Holtby's inclusion was positive and aided the gradual change of that attacking outlet. A bundle of enthused energy, he gave us some much needed retaliation in the midfield battle. With Dembele, the two of them had assured intent when chasing down the ball and when playing their way out of midfield to release players out wide and through the middle. Huddlestone had time to look up and pick the pass. The midfield was not only dynamic in shape but no longer reactive to the opposition. We had control. It was up to City to switch it up to contain us. They didn't.

Tick tock, tick tock. Tevez had another shot (wide). There was a surging run from Dembele who played in Bale (came to nothing). Dembele and Holtby continued to hold their ground in midfield and Huddlestone grow in confidence and stature...in the literally sense for anyone looking for a cheap shot.

A great passage of play followed (around the 66th minute mark) with Dembele winning the ball in midfield, playing in Dempsey who found Holtby via an Ade touch, with the ball to Benny who crossed it in only for Zabaleta to cut it out. Dempsey going down in the box, a little too easy.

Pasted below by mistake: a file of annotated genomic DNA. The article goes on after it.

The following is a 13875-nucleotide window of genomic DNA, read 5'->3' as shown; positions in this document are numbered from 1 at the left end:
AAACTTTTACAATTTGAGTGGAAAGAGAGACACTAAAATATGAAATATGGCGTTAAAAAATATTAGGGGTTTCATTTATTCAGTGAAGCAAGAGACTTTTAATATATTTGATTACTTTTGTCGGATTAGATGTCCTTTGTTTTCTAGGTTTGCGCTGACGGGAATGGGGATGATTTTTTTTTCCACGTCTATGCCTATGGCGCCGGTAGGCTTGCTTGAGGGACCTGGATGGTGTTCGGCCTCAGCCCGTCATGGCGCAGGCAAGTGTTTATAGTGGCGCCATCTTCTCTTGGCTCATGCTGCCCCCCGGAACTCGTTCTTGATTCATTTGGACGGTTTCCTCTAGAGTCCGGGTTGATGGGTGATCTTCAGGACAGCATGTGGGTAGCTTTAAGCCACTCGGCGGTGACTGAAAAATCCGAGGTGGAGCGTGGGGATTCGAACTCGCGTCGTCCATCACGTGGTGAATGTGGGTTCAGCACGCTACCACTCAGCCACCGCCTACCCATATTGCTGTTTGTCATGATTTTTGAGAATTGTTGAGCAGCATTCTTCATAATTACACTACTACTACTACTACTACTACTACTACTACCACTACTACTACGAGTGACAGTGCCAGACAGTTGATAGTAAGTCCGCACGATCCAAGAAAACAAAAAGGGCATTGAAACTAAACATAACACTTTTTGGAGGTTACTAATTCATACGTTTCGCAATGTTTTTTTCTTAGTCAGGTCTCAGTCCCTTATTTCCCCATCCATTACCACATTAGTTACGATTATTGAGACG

City not reacting to the Spurs switch.

Then Jermain Defoe was introduced for Adebayor. I'll keep on banging this drum, but shame on those that booed the player. Completely unnecessary.

Dempsey had a shot saved. Then a moment of hesitation for City at the back, with Dembele to Defoe who misplaced his pass only for Kompany and Hart to leave the ball for each other and Dempsey falling (again) in the midst of the chase.

City still not reacting to the Spurs switch.

Bale had space, pushing forward. Defoe adding a much needed injection of pace. There was a directness to our play, no necessity for the slow build up. Pushing the ball, looking for the quick pass, the clever pass. There was urgency, effective not that frantic congested movement of the first half. Since that switch, Spurs had purpose with ball at feet and with players making runs that demanded a pass. This was 433 in its ascendency.

Huddlestone played a wonderful ball out to Walker as he continued to fine tune his range. Then Dawson equal in effort seeking out Benny on the left. He crossed the ball, which evaded the pen area and found itself out to the right with Walker picking it up. Walker, composed, waited, then played Bale in. What followed was a majestic moment of football. A sublime assist with the outside of his left foot that found Dempsey lurking to poke the ball in with Kompany unable to deter him.

1-1. 75th minute.

City reacted (finally) with a couple of attacks. The noise inside the Lane now at ear-bursting levels. Football is amazing at times with how your hopes can travel from one end of the emotive spectrum to the other and all defeatism can be forgotten about even though it spent the best part of 70 minutes festering in your mind. Spurs fans did not stop believing, neither did the coach and players.